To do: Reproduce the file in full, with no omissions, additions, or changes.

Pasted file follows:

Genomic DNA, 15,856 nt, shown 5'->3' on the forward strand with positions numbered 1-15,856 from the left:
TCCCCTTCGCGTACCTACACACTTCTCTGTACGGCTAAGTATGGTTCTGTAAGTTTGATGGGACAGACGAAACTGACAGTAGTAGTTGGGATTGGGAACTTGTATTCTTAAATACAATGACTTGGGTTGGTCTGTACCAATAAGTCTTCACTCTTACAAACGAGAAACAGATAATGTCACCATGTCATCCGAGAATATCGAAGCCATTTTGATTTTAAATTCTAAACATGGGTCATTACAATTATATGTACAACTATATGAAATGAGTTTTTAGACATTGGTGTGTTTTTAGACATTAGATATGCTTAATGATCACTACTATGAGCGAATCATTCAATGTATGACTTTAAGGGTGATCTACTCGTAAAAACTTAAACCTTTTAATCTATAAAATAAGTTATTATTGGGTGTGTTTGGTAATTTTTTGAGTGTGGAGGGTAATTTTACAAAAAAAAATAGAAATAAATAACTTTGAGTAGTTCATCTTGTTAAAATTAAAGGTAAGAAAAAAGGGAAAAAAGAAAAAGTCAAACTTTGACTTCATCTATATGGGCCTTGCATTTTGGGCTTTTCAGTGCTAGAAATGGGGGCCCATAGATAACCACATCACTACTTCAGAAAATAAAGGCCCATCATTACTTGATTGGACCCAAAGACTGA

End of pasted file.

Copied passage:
Genomic DNA, 15,856 nt, shown 5'->3' on the forward strand with positions numbered 1-15,856 from the left:
TCCCCTTCGCGTACCTACACACTTCTCTGTACGGCTAAGTATGGTTCTGTAAGTTTGATGGGACAGACGAAACTGACAGTAGTAGTTGGGATTGGGAACTTGTATTCTTAAATACAATGACTTGGGTTGGTCTGTACCAATAAGTCTTCACTCTTACAAACGAGAAACAGATAATGTCACCATGTCATCCGAGAATATCGAAGCCATTTTGATTTTAAATTCTAAACATGGGTCATTACAATTATATGTACAACTATATGAAATGAGTTTTTAGACATTGGTGTGTTTTTAGACATTAGATATGCTTAATGATCACTACTATGAGCGAATCATTCAATGTATGACTTTAAGGGTGATCTACTCGTAAAAACTTAAACCTTTTAATCTATAAAATAAGTTATTATTGGGTGTGTTTGGTAATTTTTTGAGTGTGGAGGGTAATTTTACAAAAAAAAATAGAAATAAATAACTTTGAGTAGTTCATCTTGTTAAAATTAAAGGTAAGAAAAAAGGGAAAAAAGAAAAAGTCAAACTTTGACTTCATCTATATGGGCCTTGCATTTTGGGCTTTTCAGTGCTAGAAATGGGGGCCCATAGATAACCACATCACTACTTCAGAAAATAAAGGCCCATCATTACTTGATTGGACCCAAAGACTGA